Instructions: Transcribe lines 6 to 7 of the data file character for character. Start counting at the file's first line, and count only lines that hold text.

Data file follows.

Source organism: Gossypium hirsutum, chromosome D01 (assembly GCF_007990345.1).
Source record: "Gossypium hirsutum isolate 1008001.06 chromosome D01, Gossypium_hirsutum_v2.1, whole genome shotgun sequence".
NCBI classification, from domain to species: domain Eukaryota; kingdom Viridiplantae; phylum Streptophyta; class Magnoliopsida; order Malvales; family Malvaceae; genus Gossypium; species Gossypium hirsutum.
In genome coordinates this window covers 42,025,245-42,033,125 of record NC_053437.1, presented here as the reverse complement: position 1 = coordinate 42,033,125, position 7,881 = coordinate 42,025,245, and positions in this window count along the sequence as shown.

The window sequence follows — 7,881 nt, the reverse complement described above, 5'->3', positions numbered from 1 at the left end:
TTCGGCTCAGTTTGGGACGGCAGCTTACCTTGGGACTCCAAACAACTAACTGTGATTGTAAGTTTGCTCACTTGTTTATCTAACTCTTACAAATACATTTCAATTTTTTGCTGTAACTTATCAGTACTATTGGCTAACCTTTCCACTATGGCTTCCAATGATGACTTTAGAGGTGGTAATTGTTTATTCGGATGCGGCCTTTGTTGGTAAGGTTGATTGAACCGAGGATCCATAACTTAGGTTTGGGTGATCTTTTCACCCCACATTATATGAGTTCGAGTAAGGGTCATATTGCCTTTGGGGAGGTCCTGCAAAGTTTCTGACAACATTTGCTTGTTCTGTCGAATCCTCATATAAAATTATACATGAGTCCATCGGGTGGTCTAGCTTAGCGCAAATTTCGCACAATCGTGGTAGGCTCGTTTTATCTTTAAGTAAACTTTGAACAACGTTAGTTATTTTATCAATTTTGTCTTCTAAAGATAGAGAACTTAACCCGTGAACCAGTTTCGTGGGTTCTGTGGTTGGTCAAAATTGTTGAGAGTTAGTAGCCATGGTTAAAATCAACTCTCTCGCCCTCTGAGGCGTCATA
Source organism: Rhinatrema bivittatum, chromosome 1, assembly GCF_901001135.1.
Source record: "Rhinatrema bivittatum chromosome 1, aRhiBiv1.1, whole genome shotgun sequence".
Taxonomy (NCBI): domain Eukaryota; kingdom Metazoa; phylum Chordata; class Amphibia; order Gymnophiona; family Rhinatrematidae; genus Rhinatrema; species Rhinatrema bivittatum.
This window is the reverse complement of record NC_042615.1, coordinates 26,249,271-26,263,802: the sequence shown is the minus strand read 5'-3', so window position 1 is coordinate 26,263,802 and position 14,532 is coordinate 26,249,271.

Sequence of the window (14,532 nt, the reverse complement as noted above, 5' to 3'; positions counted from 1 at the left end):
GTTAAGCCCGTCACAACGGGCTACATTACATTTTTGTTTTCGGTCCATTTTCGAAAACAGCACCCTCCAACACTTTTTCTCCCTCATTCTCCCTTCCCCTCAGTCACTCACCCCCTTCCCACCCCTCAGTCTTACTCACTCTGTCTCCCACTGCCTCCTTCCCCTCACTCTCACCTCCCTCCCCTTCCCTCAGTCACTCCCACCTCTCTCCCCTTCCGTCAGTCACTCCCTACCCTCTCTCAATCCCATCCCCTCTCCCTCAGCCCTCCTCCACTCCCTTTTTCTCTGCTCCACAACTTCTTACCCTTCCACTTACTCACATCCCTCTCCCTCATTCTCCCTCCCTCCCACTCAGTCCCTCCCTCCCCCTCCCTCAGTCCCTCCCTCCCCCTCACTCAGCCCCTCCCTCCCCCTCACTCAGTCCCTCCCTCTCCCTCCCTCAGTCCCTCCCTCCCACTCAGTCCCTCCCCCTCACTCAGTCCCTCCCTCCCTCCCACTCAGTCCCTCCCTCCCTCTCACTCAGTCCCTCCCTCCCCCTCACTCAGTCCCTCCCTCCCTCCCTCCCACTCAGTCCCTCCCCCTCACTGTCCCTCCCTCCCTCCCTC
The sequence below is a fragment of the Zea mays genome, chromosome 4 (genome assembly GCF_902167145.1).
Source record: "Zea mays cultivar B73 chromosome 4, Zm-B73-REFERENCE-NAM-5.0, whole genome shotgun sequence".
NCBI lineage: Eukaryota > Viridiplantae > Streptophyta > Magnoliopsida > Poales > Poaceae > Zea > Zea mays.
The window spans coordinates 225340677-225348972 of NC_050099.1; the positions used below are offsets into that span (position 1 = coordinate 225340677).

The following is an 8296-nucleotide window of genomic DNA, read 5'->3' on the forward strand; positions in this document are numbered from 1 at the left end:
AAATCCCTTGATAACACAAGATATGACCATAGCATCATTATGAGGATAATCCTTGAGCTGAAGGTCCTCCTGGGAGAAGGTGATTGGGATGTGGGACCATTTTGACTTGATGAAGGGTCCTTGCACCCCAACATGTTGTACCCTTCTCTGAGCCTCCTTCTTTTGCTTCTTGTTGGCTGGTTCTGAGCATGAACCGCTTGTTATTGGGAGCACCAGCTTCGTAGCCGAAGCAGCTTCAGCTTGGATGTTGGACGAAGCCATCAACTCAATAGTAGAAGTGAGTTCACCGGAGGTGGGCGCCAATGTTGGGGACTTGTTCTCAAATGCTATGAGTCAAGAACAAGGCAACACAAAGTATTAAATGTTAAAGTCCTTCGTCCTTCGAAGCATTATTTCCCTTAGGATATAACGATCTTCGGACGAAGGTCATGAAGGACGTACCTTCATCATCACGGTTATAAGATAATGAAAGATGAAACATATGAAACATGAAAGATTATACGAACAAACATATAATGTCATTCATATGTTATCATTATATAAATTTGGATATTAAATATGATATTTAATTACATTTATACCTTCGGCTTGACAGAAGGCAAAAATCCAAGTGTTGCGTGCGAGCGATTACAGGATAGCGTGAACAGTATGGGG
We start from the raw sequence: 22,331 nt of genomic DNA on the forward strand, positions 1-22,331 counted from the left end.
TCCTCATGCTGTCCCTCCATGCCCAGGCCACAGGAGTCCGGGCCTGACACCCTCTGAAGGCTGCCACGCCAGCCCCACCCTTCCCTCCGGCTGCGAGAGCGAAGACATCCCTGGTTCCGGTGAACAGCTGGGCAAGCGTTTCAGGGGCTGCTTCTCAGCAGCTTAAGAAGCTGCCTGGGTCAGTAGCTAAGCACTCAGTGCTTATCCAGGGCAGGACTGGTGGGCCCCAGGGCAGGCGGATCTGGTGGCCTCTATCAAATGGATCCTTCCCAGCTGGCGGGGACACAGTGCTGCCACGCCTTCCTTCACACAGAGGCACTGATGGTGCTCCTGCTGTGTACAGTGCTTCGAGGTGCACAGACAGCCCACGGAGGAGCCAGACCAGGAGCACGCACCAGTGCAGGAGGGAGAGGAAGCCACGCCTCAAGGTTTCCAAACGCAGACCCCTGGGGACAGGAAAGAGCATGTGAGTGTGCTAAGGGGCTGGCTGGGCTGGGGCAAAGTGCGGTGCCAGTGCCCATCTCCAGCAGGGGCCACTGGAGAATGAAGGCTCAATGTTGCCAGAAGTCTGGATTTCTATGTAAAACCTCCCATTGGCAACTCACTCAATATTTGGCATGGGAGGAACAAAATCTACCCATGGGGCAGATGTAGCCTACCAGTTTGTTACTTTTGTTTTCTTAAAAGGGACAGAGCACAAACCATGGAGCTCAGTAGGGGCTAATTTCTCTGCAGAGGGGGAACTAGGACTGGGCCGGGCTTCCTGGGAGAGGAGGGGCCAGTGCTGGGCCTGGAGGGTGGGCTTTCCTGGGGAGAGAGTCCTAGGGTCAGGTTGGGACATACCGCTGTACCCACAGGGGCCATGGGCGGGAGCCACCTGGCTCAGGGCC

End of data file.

TTCGGCTCAGTTTGGGACGGCAGCTTACCTTGGGACTCCAAACAACTAACTGTGATTGTAAGTTTGCTCACTTGTTTATCTAACTCTTACAAATACATTTCAATTTTTTGCTGTAACTTATCAGTACTATTGGCTAACCTTTCCACTATGGCTTCCAATGATGACTTTAGAGGTGGTAATTGTTTATTCGGATGCGGCCTTTGTTGGTAAGGTTGATTGAACCGAGGATCCATAACTTAGGTTTGGGTGATCTTTTCACCCCACATTATATGAGTTCGAGTAAGGGTCATATTGCCTTTGGGGAGGTCCTGCAAAGTTTCTGACAACATTTGCTTGTTCTGTCGAATCCTCATATAAAATTATACATGAGTCCATCGGGTGGTCTAGCTTAGCGCAAATTTCGCACAATCGTGGTAGGCTCGTTTTATCTTTAAGTAAACTTTGAACAACGTTAGTTATTTTATCAATTTTGTCTTCTAAAGATAGAGAACTTAACCCGTGAACCAGTTTCGTGGGTTCTGTGGTTGGTCAAAATTGTTGAGAGTTAGTAGCCATGGTTAAAATCAACTCTCTCGCCCTCTGAGGCGTCATA
Source organism: Rhinatrema bivittatum, chromosome 1, assembly GCF_901001135.1.